Find Another Essay On Halifax Explosion

"A Winter's Tale" Essay

895 words - 4 pages in port in Halifax with his family, who had been devastated by the explosion in December. So by slowing the ship, he through her off course. Reader had lied to the Captain and to his crew. His actions played a key role in the disaster of the Florizel.In the end the three elements, weather, human fault, and destiny, brought the great Florizel to her watery grave taking with her many lives, and souls. The whole tragedy could have been avoided

Critical Review of The Old Man Told Us (Excerpts from Micmac History 1500 – 1950)

1821 words - 7 pages a decline in local populations (the First Peoples) due to disease, war, and poverty (starvation); as well as themes of resilience, innovation, and resistance of colonial forces on the part of the First Peoples. These themes are all present in The Old Man Told Us. However more specifically, Whitehead has created a text, which shows the individual ways in which these themes as well as those specific to the region, such as the Halifax Explosion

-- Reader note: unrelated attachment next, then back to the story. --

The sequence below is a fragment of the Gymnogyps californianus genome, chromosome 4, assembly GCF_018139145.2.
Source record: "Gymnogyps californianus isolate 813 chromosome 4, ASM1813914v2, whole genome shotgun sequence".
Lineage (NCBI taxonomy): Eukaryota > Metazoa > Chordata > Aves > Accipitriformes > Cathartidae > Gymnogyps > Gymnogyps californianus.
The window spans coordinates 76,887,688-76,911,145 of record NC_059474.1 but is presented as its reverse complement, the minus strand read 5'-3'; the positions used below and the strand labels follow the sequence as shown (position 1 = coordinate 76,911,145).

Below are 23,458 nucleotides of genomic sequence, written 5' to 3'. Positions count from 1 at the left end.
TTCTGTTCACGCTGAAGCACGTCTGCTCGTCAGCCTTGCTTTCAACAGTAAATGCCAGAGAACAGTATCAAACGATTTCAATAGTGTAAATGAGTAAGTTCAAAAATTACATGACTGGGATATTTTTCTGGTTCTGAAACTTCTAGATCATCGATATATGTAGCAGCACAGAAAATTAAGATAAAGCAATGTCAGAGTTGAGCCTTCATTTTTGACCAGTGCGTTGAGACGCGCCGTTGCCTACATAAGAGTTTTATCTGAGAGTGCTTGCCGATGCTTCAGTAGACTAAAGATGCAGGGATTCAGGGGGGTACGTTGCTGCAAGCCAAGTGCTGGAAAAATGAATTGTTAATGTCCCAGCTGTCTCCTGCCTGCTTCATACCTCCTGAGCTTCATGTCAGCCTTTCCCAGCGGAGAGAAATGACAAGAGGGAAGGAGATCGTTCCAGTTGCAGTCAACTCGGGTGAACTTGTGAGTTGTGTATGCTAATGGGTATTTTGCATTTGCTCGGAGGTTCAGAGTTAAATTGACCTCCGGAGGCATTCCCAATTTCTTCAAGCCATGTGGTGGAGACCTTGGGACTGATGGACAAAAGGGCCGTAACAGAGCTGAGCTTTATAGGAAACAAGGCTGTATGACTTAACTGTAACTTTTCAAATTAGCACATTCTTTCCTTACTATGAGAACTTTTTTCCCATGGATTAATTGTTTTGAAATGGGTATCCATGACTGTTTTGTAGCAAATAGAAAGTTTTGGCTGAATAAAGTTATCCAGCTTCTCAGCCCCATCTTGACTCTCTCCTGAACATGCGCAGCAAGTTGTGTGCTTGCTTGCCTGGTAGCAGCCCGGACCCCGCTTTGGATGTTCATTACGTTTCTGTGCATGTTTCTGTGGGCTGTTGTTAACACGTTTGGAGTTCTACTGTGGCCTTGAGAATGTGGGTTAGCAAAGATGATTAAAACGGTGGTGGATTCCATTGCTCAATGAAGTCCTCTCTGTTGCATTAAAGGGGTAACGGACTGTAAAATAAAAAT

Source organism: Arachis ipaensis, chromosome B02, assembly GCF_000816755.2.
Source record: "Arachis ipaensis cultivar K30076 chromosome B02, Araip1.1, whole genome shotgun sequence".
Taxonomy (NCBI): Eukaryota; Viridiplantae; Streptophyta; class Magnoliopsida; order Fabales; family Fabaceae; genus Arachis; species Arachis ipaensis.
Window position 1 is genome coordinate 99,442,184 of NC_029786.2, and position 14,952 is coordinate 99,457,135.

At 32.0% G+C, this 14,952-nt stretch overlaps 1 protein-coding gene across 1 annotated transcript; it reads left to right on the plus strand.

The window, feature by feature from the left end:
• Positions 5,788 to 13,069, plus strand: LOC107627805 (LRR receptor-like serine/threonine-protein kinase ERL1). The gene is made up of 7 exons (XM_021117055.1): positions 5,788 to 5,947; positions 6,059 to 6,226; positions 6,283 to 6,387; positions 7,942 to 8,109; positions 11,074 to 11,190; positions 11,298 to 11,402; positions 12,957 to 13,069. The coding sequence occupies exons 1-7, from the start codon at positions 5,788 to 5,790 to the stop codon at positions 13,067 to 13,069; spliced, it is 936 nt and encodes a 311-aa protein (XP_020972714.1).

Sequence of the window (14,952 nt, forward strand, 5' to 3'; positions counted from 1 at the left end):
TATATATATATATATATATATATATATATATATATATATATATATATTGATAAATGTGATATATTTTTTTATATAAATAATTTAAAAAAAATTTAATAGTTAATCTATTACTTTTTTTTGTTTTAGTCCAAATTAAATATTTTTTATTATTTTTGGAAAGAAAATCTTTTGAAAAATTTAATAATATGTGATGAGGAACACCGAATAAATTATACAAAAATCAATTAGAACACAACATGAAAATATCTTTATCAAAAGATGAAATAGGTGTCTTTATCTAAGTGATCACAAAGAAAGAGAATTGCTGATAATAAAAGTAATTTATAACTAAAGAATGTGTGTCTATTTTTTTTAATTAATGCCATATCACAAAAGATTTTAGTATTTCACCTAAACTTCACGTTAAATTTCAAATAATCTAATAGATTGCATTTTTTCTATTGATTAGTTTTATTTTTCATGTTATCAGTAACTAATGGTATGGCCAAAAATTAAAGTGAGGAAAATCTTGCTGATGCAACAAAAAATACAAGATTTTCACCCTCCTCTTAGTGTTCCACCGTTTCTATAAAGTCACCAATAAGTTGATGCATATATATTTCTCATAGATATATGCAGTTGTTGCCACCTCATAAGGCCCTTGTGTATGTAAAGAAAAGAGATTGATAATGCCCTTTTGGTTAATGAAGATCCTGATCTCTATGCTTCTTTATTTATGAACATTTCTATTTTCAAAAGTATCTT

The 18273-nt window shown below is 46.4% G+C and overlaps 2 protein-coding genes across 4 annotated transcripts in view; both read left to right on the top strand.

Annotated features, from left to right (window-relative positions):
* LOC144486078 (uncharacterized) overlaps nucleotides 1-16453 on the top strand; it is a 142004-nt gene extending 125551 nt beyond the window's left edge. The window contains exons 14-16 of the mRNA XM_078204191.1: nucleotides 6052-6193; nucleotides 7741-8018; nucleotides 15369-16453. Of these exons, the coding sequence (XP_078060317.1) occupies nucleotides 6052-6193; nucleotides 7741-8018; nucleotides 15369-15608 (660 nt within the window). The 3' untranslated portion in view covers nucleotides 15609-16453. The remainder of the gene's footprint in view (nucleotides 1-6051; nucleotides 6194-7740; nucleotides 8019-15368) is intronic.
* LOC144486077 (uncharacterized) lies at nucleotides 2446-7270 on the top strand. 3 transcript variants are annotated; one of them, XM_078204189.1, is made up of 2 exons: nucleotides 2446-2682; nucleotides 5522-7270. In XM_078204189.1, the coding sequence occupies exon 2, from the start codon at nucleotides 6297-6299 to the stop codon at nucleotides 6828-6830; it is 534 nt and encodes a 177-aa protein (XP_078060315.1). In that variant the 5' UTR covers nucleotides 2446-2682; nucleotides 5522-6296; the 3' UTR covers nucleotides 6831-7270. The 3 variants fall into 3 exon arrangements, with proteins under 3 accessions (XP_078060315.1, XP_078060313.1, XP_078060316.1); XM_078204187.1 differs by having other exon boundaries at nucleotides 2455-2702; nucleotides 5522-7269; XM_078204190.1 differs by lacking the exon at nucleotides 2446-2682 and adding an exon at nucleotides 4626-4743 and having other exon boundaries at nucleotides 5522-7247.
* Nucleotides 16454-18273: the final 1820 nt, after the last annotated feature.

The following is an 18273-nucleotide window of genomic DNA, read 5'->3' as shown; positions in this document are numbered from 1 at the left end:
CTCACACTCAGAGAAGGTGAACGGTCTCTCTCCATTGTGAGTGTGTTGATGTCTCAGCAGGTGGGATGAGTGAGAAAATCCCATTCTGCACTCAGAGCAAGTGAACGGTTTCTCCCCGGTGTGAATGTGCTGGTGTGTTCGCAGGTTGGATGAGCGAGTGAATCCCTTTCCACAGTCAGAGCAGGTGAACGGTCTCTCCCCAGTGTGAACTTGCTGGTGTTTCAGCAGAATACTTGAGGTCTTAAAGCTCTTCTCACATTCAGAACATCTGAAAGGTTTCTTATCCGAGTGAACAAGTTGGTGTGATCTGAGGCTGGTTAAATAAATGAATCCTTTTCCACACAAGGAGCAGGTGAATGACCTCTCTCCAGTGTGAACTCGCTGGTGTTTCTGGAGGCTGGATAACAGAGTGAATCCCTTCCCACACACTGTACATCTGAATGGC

Turn of the Century: Canada's Immagration.

930 words - 4 pages closest major city to Europe. Pier 21 was soon built after the halifax explosion which destroyed the boat called Pier 2. When immigrants arrived in Canada, they had to be examined,deemed fit to enter. After immigrants were processed and admitted by Canadian authorities, they would proceed to board trains that would lead to their final destinations. Conditions on the trains, were much like the ones on the ship. And for most immigrants, the

the government essay

1838 words - 8 pages surmounting heroism of the citizen.”(PG.43) what this quote is saying that the military didn’t have clue of what their were doing, but thank god that we have firefighters and that do and citizen’s that are willing to help aid Zemarialai 4 them. But government isn’t always bad. Sometimes they do get things in order and execute good plans to save their community like in Canada during the Halifax explosion. On December 6, 1917 a cargo ship caught on fire